Monday’s Mix

Each Monday we present brief excerpts of recent posts from five of Canada’s award-winning legal blogs chosen at random* from forty-one recent Clawbie winners. In this way we hope to promote their work, with their permission, to as wide an audience as possible.

This week the randomly selected blogs are 1. Environmental Law and Litigation  2. Kelly Santini LLP’s Employment Law Blog for the Suddenly Unemployed  3. Slater Vecchio Connected  4.  5. BC Injury Law Blog

Environmental Law and Litigation
$25,000 fine for unreported waste oil spill
Huron District Contracting Limited was fined $25,000, plus a victim fine surcharge of $6,250, for spilling petroleum hydrocarbons from a waste oil tank.Huron District Contracting does marine construction and excavation near Goderich, Ontario. According to the Ministry of the Environment, “While an employee was moving an above ground storage tank containing waste oil and other products, the equipment being used struck a valve on the tank, causing the valve to break off. The contents of the tank discharged onto the ground adjacent to a neighbouring farm property. . . .”

Kelly Santini LLP’s Employment Law Blog for the Suddenly Unemployed
Privacy Rights and the WSIB
Can an employer of a worker receiving WSIB benefits obtain access to that worker’s personal information and medical records?

In a case decided earlier this year by the Ontario division court, Lambton Kent District School Board v. Workplace Safety and Insurance Board, 2013 ONSC 839 (CanLII), the answer would appear to be not unless the worker consents. The case concerned an application brought by a number of school boards for a court order that the Workplace Safety and Insurance Board (“WSIB”) give them certain personal information about their injured workers after the WSIB refused to disclose information from individual workers’ claims files to them. . . .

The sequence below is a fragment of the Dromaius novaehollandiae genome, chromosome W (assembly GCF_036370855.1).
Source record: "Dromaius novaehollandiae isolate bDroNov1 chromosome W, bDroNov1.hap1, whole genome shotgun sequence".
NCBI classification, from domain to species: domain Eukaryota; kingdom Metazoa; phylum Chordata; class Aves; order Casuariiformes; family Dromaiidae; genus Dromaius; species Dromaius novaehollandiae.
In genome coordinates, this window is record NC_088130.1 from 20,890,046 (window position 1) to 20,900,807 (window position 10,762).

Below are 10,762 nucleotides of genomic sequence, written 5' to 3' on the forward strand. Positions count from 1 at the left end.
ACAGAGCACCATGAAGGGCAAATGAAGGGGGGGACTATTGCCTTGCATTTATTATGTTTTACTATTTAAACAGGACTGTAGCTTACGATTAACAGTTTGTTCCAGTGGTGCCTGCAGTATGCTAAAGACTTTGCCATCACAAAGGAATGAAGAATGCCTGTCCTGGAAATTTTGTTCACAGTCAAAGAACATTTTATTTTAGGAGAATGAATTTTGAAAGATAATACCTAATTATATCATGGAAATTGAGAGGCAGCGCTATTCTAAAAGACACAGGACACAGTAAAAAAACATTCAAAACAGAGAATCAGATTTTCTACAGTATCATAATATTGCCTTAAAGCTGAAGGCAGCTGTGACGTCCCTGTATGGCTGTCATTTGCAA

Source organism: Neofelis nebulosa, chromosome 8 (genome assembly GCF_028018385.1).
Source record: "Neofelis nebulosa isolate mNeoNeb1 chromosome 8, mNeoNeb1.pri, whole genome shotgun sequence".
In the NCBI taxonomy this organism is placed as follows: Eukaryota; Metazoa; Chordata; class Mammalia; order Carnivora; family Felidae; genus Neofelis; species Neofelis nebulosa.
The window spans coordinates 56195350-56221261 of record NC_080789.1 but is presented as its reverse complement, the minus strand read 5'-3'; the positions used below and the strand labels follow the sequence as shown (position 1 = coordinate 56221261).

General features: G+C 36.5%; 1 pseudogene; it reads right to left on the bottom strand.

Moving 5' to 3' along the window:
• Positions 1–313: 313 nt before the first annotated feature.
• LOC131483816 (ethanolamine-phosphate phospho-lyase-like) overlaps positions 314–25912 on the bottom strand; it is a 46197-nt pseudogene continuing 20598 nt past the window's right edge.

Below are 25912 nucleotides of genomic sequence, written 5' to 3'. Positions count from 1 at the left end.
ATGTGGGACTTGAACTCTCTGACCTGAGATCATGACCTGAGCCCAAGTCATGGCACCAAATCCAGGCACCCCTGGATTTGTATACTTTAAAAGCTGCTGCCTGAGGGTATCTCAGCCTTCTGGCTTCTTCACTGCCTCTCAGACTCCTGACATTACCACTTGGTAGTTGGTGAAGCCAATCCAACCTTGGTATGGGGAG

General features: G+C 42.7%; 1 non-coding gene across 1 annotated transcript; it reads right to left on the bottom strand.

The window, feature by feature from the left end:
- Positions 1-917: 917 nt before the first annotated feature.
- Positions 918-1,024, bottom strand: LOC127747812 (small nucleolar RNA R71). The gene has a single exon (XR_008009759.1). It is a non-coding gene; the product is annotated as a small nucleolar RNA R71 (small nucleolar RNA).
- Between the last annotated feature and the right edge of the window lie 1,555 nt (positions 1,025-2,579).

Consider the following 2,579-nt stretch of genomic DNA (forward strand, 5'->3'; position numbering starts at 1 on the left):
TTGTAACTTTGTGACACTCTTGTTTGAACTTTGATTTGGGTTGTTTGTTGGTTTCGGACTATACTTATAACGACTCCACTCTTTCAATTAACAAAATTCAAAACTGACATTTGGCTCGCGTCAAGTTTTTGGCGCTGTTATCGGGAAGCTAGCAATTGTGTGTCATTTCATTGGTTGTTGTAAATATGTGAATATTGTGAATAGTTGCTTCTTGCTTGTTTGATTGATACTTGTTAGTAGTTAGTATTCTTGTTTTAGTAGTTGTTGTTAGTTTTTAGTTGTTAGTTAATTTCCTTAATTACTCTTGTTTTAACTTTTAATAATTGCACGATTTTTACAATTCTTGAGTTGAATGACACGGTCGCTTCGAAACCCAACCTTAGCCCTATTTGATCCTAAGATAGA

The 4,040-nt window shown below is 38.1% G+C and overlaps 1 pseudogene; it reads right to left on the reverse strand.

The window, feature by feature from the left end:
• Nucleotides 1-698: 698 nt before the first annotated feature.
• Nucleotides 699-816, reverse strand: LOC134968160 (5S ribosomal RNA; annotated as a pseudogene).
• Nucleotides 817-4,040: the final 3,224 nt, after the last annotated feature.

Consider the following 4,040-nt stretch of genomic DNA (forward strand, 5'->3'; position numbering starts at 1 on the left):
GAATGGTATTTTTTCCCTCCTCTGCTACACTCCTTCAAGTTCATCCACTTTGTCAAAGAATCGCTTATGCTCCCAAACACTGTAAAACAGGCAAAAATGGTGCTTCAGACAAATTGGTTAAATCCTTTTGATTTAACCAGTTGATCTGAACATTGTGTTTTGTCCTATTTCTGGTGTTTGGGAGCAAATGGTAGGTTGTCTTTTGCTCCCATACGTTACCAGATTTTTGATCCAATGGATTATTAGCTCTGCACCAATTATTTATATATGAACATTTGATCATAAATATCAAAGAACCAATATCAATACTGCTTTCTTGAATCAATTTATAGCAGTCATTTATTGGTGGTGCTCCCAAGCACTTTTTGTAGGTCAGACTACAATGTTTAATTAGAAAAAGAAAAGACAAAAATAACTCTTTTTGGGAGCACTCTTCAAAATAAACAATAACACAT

Slater Vecchio Connected
Police May Keep Your Phone If You Text and Drive
Distracted drivers may see more consequences if B.C. police have a say in the matter. Victoria Police Chief Jamie Graham will present a motion to the B.C. government in June to seize the phones of distracted drivers and increase fines. Nationwide, police handed out over 5,500 tickets for distracted driving in February alone. . . .
A farmee that spuds in the test well has the right to a default notice
Case commented on: EOG Resources Canada v Unconventional Gas Resources Canada Operating Inc., 2013 ABQB 105 (MC) This decision interprets the default clause (Article 13) of the Canadian Association of Petroleum Landmen’s (CAPL) Farmout and Royalty Procedure. It confirms that there is no automatic termination of the farmee’s right to earn provided that the farmee has spudded in the earning well; the farmee is entitled to proper notice of default and the opportunity to rectify that default. . . .

BC Injury Law And ICBC Claims Blog
BC Court Of Appeal Discusses Two Routes Of Challenging Jury Notices
Last year I discussed the fact that the BC Supreme Court can deal with Jury Strike applications both under Rule 12-6(5) and also as part of the trial management process. Reasons for judgement were released last week by the BC Court of Appeal (Wallman v. Gill) addressing this reality but also providing comments on the limits of when the trial management process is an appropriate forum for such an application. The Court provided the following feedback . . .

*Randomness here is created by and its list randomizing function.

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